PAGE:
Call of the wildfowl at Mattamuskeet

By on January 20, 2013

A heron, one of the many species at the refuge. (Russ Lay)

If you think there’s nothing to do on the Outer Banks in winter I have some advice: Get outside!

Over the winter and early spring, the Voice will be bringing you some glimpses into how Russ and Rose Lay spend our weekend time.

Sunday Jan. 20 marked the 4th Annual Mattamuskeet Decoy and Waterfowl Festival.

The main attractions took place at Mattamuskeet High School, where vendors displayed decoys, calls and various other geegaws. Outside, retrieving dogs went through their paces in competitive matches while inside, bird calling competitions were also under way.

Decoys were among the items at the festival.

The Fairfield Volunteer Fire Department served up BBQ chicken in the school cafeteria.

Small tour buses also conducted tours within the Lake Mattamuskeet Wildlife Refuge. Most years the tours have access to the portions of the refuge normally closed to the public, but muddy roads canceled that part of the program this year.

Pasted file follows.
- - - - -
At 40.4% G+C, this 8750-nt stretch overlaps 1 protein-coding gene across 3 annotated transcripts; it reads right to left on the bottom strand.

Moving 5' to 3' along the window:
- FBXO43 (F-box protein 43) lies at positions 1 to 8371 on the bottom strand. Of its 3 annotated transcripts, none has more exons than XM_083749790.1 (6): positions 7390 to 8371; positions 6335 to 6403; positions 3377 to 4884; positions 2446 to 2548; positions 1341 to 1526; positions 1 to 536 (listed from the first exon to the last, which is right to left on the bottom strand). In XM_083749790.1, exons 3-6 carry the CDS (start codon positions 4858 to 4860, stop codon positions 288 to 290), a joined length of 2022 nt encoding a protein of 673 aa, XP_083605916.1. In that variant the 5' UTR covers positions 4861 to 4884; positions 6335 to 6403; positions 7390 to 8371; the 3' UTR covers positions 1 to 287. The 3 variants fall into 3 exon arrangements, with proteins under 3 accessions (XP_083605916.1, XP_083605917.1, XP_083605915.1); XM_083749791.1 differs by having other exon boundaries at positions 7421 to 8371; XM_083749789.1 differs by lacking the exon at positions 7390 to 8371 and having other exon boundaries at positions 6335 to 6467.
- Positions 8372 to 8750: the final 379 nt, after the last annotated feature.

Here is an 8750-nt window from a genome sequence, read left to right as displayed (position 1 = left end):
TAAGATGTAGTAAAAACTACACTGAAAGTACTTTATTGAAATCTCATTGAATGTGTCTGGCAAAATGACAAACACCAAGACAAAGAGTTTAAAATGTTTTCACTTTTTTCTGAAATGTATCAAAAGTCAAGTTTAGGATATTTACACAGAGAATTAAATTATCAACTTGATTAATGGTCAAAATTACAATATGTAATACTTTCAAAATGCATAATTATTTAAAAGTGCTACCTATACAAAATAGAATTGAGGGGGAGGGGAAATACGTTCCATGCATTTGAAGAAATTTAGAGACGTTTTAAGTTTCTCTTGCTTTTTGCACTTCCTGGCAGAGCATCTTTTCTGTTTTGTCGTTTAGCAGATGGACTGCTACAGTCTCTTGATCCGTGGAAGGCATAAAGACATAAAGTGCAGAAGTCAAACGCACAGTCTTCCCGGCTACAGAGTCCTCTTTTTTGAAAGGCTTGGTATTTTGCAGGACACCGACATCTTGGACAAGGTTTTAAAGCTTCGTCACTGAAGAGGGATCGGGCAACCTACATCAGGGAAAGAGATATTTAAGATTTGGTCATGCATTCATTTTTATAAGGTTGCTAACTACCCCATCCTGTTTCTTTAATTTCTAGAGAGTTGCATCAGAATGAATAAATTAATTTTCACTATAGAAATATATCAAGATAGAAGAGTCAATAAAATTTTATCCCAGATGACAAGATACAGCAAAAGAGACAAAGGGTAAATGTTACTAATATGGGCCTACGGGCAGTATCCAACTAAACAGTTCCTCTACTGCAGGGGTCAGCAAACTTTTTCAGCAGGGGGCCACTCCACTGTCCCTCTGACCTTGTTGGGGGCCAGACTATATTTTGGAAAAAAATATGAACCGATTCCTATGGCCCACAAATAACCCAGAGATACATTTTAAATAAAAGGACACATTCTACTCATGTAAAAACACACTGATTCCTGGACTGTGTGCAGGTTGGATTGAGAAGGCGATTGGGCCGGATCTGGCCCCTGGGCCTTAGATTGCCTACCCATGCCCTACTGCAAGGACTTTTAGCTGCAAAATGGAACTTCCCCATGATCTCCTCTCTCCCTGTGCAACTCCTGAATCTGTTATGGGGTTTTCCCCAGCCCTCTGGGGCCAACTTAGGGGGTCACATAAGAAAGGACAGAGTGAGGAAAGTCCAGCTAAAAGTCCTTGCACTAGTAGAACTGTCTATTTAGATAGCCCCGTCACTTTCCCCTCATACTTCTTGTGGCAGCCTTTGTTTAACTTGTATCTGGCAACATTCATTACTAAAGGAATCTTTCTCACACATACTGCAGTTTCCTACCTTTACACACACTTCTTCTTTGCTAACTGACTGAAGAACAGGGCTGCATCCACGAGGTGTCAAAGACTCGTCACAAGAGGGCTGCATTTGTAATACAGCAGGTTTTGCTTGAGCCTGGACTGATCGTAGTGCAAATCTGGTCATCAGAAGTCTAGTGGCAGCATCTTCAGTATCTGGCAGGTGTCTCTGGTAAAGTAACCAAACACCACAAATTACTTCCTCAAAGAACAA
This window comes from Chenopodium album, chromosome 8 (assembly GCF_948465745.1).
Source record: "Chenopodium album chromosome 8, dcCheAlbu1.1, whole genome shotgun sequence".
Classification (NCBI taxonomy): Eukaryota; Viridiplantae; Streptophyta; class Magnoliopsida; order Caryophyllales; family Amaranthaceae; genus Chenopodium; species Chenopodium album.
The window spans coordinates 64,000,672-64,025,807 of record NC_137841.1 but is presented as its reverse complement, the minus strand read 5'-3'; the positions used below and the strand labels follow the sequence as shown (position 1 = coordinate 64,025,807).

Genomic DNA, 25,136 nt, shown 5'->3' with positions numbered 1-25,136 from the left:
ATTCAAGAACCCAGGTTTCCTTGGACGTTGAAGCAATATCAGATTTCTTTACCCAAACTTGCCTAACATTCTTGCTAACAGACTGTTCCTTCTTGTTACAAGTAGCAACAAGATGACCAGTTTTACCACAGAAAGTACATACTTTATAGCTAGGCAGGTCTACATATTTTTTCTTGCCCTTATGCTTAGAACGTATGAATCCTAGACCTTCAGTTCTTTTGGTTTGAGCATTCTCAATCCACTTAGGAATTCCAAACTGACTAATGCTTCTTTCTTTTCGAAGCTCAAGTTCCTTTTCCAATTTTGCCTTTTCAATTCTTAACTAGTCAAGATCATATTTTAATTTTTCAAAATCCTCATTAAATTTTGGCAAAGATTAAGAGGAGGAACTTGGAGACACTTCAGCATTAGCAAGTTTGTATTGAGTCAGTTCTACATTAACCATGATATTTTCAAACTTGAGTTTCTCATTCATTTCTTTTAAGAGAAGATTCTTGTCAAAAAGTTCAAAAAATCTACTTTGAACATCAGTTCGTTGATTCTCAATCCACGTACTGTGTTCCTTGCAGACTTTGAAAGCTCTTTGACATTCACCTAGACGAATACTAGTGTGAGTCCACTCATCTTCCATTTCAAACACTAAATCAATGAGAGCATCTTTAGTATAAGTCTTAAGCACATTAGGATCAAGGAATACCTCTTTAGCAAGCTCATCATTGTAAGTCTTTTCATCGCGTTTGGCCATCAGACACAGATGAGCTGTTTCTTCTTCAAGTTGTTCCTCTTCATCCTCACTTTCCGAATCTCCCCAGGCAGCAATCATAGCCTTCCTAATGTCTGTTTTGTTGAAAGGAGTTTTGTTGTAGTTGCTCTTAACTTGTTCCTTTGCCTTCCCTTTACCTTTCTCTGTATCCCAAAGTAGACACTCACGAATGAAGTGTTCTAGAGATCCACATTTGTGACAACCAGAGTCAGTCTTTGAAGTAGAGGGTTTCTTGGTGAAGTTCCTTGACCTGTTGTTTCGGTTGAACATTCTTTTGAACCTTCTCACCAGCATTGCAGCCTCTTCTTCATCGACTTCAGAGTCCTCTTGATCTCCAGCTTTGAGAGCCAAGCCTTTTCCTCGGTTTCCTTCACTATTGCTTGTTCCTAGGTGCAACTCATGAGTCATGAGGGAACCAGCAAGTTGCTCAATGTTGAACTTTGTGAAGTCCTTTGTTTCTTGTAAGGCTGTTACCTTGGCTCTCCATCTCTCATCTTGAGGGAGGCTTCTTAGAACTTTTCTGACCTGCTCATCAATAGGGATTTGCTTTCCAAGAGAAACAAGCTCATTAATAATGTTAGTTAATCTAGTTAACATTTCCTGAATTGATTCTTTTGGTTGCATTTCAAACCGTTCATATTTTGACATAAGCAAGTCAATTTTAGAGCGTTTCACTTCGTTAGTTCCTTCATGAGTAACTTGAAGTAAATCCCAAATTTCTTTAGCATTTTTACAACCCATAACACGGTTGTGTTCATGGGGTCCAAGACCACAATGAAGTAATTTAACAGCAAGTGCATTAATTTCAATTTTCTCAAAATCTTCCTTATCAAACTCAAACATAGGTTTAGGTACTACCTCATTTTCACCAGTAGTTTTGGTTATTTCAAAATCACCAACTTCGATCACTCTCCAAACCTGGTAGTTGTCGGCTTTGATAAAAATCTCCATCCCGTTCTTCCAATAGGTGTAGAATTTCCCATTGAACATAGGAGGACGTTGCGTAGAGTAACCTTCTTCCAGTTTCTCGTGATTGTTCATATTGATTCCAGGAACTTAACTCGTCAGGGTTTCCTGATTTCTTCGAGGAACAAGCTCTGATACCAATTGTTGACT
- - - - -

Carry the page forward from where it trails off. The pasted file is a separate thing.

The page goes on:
We decided to forgo the bus tour since the usually accessible places were open to passenger vehicles and were rewarded with some great views of coots, grebes, pintails, shovelers, marsh hawks, widgeons, swans and more.

Plenty of waterfowl-themed art work was available at the festival.

Simulated duck hunting.

North Carolina Wildlife featured a laser shooting video game where participants could try their hand at the art of targeting ducks on the wing.

The pictures demonstrate some of the wildlife and vendor wares available.

The video shows three youthful competitors in the swan calling competition. Note two of the contestants are doing “mouth calls” while one is using a traditional calling device.

And, of course, duck calls.

Festivals like the one at Mattamuskeet serve many purposes.

Many of our residents here on the beach have never connected with the incredible flora and fauna just across the mainland bridges.

They also preserve many of the cultural traditions of our area; the art of making decoys and bird calls, the training of retrieving dogs and the art of calling in birds and a celebration of waterfowl hunting.

Print Friendly

Bookmark and Share

Join the discussion

Your email address will not be published. Required fields are marked *